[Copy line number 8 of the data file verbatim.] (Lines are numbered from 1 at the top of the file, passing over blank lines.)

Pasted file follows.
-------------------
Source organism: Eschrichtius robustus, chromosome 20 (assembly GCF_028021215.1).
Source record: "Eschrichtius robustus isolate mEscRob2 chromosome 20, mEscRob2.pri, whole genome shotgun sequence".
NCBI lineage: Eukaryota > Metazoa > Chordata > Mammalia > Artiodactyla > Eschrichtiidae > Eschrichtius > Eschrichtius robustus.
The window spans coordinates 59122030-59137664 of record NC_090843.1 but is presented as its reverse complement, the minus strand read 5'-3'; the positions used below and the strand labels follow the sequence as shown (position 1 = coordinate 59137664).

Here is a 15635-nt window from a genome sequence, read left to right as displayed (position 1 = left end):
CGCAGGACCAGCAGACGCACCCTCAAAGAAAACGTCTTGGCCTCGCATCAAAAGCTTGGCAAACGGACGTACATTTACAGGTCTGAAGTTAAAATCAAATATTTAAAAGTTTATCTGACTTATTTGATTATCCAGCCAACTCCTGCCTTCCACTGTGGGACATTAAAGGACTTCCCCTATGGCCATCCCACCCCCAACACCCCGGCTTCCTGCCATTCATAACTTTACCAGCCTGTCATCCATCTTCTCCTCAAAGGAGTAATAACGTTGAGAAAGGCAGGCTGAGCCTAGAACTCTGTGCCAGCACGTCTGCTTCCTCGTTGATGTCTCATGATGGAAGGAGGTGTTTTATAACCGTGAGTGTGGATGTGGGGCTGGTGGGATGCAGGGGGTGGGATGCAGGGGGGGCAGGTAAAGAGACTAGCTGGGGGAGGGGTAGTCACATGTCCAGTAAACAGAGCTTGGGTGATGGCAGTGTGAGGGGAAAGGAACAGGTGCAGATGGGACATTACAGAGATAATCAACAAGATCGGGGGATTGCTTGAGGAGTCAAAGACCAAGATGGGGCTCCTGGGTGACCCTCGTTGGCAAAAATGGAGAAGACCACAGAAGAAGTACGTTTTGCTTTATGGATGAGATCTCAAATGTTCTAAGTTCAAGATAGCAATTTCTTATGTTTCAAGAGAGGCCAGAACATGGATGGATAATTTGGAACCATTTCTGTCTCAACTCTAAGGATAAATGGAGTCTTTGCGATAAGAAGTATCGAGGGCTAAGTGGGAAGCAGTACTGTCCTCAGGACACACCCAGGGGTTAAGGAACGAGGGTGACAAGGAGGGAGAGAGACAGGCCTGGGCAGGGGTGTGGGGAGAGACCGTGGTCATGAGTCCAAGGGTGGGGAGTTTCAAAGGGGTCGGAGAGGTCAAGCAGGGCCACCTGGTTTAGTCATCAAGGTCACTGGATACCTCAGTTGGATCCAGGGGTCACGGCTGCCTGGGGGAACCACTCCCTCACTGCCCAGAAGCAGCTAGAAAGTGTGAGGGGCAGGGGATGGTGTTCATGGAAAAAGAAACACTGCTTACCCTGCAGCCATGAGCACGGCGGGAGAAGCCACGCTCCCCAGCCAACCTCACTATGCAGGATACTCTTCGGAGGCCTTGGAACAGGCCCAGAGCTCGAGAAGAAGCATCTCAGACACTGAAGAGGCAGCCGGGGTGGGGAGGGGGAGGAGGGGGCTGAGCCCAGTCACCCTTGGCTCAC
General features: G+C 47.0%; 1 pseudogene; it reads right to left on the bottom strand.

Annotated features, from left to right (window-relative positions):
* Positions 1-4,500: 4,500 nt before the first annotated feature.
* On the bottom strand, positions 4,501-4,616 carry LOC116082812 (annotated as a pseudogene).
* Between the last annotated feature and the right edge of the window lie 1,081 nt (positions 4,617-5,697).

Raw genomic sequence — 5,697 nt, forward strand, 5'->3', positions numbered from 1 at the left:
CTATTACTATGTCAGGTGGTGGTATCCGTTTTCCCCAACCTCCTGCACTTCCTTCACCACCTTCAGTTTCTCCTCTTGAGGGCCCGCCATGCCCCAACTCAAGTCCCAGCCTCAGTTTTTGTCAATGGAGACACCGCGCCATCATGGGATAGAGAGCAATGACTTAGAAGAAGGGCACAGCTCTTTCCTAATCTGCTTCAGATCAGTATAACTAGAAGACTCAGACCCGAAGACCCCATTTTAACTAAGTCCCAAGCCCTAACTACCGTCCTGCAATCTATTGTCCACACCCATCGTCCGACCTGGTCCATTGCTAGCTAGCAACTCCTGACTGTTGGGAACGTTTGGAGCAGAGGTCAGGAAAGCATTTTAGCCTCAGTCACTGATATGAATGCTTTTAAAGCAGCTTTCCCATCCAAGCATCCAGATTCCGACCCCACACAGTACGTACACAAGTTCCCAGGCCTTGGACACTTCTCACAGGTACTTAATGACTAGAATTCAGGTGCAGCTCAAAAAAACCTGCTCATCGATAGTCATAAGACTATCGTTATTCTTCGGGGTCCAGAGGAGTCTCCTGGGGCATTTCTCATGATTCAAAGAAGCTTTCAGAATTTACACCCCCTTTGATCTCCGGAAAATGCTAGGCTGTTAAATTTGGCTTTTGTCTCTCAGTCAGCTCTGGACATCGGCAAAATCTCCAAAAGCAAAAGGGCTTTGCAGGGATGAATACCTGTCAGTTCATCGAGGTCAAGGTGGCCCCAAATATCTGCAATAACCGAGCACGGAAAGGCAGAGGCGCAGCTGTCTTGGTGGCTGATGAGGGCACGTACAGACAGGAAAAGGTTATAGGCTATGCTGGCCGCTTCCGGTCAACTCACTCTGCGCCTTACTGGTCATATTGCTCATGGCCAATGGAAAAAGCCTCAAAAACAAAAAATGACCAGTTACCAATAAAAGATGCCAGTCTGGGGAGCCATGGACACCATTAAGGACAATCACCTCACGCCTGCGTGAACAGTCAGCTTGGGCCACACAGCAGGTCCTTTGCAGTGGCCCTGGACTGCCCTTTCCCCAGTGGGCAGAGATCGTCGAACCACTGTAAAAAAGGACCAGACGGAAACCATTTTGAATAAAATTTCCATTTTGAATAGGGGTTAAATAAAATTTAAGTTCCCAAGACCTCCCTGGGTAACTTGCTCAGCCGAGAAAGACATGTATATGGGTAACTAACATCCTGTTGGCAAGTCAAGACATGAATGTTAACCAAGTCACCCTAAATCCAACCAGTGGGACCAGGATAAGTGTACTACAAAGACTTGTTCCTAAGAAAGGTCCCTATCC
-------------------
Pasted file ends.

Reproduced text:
Annotated features, from left to right (window-relative positions):